Macron asked for her forgiveness and recognized the French state’s responsibility in the death of her husband. This was followed by other gestures of recognition, forgiveness and restitution: the handing over to Algeria in July 2020-on the 58th anniversary of its independence-of twenty-four skulls of resistance fighters that were beheaded in the 19th century; the recognition in March 2021 of the French army’s 1957 torture and murder of the Algerian lawyer and nationalist leader Ali Boumendjel during the Battle of Algiers; asking for forgiveness, in September 2021, for the abandonment of the Harkis, followed by the reparation law of February 2022; the recognition on January 26, 2022, of the March 1962 massacre of pieds-noirs (people of French and other European origins, who were born in Algeria when it was Franch-ruled) in Algiers; and the President’s tribute to the nine peaceful demonstrators for Algerian independence killed by the police at the Charonne metro station on February 8, 1962. However, in this last case, Macron emphasized the responsibility of Maurice Papon - a French civil servant known for participating in the deportation of Jews during WWII and his torture strategies during the Algerian war - over that of the State itself. In continuing this duty to remember, the French President has also increased access to the Algerian War archives.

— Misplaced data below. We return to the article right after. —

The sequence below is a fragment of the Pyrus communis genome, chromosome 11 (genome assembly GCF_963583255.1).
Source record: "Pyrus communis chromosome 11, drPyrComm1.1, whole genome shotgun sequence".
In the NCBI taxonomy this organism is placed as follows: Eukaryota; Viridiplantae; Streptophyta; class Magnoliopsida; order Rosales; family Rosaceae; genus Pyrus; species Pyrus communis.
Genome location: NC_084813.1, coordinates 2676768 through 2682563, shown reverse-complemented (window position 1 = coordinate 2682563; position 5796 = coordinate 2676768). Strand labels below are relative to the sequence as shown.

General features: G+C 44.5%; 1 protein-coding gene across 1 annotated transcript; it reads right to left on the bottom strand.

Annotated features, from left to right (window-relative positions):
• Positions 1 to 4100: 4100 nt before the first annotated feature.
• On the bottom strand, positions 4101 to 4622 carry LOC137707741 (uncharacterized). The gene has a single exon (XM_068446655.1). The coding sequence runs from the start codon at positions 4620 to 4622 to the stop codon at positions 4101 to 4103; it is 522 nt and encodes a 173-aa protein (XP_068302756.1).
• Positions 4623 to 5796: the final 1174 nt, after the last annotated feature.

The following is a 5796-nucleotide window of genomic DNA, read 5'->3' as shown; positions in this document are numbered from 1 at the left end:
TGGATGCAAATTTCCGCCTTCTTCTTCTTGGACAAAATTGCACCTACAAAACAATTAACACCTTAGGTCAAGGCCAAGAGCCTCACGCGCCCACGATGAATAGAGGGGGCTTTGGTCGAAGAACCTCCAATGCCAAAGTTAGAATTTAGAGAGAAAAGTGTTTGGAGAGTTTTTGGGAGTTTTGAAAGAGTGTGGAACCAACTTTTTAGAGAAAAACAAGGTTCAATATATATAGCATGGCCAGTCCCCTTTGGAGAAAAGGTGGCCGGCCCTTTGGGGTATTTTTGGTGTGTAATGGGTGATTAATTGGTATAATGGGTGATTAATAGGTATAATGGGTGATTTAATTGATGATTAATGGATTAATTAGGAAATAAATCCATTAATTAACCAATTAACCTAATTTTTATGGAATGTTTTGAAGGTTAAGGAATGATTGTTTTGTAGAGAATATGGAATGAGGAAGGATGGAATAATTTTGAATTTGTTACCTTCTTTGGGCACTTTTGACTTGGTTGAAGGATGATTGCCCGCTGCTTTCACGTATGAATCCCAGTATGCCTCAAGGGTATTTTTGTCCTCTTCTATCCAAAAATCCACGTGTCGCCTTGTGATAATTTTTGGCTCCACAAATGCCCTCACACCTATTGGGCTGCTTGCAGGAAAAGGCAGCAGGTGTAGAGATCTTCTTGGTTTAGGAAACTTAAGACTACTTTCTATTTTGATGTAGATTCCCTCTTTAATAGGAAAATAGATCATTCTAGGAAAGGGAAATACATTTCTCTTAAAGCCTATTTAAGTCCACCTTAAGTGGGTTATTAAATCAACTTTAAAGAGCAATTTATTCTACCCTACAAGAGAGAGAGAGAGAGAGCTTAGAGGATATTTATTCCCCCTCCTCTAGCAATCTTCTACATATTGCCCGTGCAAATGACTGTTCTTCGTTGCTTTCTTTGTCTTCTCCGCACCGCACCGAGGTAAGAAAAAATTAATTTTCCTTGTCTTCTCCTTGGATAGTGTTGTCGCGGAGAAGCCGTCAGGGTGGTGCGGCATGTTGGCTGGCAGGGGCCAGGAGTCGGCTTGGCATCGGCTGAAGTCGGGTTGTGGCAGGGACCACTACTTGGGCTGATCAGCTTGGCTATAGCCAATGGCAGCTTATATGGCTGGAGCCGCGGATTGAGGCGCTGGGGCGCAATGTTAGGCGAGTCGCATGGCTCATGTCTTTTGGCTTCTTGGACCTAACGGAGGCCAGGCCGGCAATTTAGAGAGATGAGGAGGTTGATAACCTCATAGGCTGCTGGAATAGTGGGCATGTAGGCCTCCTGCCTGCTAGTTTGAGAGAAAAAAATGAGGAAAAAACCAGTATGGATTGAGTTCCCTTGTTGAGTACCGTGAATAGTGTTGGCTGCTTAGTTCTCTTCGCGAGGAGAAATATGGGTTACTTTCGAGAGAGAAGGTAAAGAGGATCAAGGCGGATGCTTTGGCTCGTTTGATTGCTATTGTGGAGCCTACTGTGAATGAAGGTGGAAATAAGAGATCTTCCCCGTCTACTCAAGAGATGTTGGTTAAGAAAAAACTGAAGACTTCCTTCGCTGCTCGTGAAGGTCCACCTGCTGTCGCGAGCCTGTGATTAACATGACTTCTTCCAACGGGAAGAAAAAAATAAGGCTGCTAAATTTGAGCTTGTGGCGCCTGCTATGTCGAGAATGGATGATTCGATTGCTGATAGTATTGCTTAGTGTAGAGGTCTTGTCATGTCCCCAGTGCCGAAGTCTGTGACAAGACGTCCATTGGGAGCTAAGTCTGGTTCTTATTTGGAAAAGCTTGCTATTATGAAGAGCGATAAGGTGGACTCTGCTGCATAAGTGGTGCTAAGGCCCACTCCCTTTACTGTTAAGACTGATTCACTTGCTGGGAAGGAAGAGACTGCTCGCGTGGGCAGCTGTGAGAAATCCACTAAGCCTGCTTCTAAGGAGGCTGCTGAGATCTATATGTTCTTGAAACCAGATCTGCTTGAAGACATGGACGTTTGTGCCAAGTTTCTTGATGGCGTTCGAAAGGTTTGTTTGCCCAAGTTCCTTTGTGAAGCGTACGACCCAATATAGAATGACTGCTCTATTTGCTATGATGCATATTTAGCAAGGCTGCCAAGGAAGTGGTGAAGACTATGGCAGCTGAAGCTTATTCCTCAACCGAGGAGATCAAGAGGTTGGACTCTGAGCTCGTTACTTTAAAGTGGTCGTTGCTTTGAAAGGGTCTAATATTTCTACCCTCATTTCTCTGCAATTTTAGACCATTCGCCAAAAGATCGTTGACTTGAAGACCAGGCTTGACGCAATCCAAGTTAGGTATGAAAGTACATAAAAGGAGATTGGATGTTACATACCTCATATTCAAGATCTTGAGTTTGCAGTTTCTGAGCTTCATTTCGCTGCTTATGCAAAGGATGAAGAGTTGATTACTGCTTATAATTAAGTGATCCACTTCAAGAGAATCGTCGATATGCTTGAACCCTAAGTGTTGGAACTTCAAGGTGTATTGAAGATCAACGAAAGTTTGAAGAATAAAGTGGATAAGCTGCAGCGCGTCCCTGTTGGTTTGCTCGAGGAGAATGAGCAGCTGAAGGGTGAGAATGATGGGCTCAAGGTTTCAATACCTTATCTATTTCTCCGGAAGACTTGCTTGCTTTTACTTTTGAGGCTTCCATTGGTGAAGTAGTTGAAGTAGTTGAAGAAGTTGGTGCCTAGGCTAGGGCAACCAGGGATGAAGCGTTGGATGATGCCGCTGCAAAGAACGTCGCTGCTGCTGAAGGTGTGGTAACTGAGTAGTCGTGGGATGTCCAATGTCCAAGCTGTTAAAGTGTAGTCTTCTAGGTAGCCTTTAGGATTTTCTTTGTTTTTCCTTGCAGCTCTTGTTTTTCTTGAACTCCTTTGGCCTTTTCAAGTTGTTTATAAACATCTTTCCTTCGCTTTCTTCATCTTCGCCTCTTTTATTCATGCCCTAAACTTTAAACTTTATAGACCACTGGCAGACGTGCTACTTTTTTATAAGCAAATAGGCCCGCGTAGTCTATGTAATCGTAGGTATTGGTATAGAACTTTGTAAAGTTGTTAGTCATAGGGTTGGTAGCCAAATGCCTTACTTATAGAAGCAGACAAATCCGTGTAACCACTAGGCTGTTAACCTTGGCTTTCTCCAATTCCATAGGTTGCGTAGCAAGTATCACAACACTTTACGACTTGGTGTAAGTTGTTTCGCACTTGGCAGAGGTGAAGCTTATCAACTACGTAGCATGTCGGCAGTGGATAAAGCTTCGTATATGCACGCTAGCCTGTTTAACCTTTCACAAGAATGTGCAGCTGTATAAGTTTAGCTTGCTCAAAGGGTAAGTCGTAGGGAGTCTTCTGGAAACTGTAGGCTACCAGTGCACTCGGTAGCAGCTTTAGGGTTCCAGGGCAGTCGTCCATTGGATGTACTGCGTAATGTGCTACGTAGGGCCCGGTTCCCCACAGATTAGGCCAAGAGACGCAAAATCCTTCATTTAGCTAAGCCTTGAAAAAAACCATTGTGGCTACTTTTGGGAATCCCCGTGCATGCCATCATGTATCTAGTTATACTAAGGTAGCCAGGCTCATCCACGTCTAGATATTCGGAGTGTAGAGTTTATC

Despite these efforts, however, President Macron failed to receive a response from the Algerian government. After criticizing "the leaders of this country for exploiting Algeria’s history with France for their own political gain" and thus stalling reconciliations, Emmanuel Macron launched a new initiative, with the aim of reconciling various memories-regardless of whether those memories were pied-noir, Algerian Jew, Harki, Arab or Kabyle. On September 30, 2021, he thus invited 18 youths from families who had intimately experienced the Algerian War, to have an open discussion about the conflict.
Perhaps the President’s most important act of remembrance was the mission he assigned to the Algerian-born historian Benjamin Stora on July 24, 2020, with the aim of "commemorating colonization and the Algerian War." Published in January 2021, the Stora report laid the foundations for the future of the commemoration policy. Several of the initiatives recommended in this report were subsequently implemented by Macron.
In France, the report provoked mixed reactions. General Longuet, President of the National Union of Combatants, said the report lacked consideration for French soldiers who had fought in the war, and that "France cannot commemorate the implementation of the Evian Accords, because it did not bring an end to violence and death." An opinion piece was written by Harki women, denouncing Benjamin Stora’s bias against their community. The President, for his part, nevertheless continued to initiate gestures towards the Harkis.
Add new comment